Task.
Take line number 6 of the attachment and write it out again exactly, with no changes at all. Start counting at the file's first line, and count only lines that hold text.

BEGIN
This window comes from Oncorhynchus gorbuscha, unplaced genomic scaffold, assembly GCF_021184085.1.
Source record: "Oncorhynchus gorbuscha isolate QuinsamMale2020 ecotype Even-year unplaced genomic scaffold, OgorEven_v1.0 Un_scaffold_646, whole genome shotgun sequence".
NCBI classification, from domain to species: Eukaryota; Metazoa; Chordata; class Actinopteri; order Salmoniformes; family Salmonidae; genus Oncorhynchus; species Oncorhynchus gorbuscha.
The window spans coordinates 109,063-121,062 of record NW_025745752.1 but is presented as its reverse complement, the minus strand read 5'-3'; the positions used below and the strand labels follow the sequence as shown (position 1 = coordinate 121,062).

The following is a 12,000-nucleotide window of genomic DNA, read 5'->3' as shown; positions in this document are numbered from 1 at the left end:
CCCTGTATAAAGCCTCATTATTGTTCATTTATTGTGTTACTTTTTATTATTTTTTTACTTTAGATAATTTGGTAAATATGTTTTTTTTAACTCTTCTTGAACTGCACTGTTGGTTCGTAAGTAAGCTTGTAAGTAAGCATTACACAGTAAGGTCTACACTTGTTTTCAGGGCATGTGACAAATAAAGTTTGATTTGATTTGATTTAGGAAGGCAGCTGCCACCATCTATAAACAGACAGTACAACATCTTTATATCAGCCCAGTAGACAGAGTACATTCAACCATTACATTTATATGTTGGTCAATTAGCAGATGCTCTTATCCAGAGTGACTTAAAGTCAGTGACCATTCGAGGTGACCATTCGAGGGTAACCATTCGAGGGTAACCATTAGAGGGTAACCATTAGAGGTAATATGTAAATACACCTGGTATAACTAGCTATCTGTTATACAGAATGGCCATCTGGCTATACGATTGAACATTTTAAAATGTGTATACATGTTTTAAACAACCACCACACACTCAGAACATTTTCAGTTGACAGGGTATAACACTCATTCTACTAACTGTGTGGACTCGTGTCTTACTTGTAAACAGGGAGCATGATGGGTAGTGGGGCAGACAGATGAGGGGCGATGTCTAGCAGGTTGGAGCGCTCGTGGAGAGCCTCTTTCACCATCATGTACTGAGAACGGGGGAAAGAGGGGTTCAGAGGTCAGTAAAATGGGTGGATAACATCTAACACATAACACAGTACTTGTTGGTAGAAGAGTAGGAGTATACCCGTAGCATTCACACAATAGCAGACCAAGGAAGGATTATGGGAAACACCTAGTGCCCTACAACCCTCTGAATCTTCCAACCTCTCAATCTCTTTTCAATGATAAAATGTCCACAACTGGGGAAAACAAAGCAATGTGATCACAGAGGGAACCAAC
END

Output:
CCCTGTATAAAGCCTCATTATTGTTCATTTATTGTGTTACTTTTTATTATTTTTTTACTTTAGATAATTTGGTAAATATGTTTTTTTTAACTCTTCTTGAACTGCACTGTTGGTTCGTAAGTAAGCTTGTAAGTAAGCATTACACAGTAAGGTCTACACTTGTTTTCAGGGCATGTGACAAATAAAGTTTGATTTGATTTGATTTAGGAAGGCAGCTGCCACCATCTATAAACAGACAGTACAACATCTTTATATCAGCCCAGTAGACAGAGTACATTCAACCATTACATTTATATGTTGGTCAATTAGCAGATGCTCTTATCCAGAGTGACTTAAAGTCAGTGACCATTCGAGGTGACCATTCGAGGGTAACCATTCGAGGGTAACCATTAGAGGGTAACCATTAGAGGTAATATGTAAATACACCTGGTATAACTAGCTATCTGTTATACAGAATGGCCATCTGGCTATACGATTGAACATTTTAAAATGTGTATACATGTTTTAAACAACCACCACACACTCAGAACATTTTCAGTTGACAGGGTATAACACTCATTCTACTAACTGTGTGGACTCGTGTCTTACTTGTAAACAGGGAGCATGATGGGTAGTGGGGCAGACAGATGAGGGGCGATGTCTAGCAGGTTGGAGCGCTCGTGGAGAGCCTCTTTCACCATCATGTACTGAGAACGGGGGAAAGAGGGGTTCAGAGGTCAGTAAAATGGGTGGATAACATCTAACACATAACACAGTACTTGTTGGTAGAAGAGTAGGAGTATACCCGTAGCATTCACACAATAGCAGACCAAGGAAGGATTATGGGAAACACCTAGTGCCCTACAACCCTCTGAATCTTCCAACCTCTCAATCTCTTTTCAATGATAAAATGTCCACAACTGGGGAAAACAAAGCAATGTGATCACAGAGGGAACCAAC